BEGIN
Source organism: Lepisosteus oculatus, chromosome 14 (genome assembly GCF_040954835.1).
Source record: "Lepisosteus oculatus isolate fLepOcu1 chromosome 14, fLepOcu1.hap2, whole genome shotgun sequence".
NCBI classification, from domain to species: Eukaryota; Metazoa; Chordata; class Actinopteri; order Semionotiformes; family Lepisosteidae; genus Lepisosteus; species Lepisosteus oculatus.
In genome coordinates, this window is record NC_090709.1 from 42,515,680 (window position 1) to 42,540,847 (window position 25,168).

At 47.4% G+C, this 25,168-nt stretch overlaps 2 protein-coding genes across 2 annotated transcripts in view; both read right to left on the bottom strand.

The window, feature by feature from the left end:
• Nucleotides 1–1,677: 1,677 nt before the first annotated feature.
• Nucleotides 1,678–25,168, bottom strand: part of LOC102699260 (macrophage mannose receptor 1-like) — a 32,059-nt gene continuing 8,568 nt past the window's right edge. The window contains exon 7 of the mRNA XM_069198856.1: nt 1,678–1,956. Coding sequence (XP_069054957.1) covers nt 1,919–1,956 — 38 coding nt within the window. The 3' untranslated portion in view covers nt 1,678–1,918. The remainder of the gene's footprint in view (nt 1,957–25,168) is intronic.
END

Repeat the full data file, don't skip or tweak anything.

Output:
Source organism: Lepisosteus oculatus, chromosome 14 (genome assembly GCF_040954835.1).
Source record: "Lepisosteus oculatus isolate fLepOcu1 chromosome 14, fLepOcu1.hap2, whole genome shotgun sequence".
NCBI classification, from domain to species: Eukaryota; Metazoa; Chordata; class Actinopteri; order Semionotiformes; family Lepisosteidae; genus Lepisosteus; species Lepisosteus oculatus.
In genome coordinates, this window is record NC_090709.1 from 42,515,680 (window position 1) to 42,540,847 (window position 25,168).

At 47.4% G+C, this 25,168-nt stretch overlaps 2 protein-coding genes across 2 annotated transcripts in view; both read right to left on the bottom strand.

The window, feature by feature from the left end:
• Nucleotides 1–1,677: 1,677 nt before the first annotated feature.
• Nucleotides 1,678–25,168, bottom strand: part of LOC102699260 (macrophage mannose receptor 1-like) — a 32,059-nt gene continuing 8,568 nt past the window's right edge. The window contains exon 7 of the mRNA XM_069198856.1: nt 1,678–1,956. Coding sequence (XP_069054957.1) covers nt 1,919–1,956 — 38 coding nt within the window. The 3' untranslated portion in view covers nt 1,678–1,918. The remainder of the gene's footprint in view (nt 1,957–25,168) is intronic.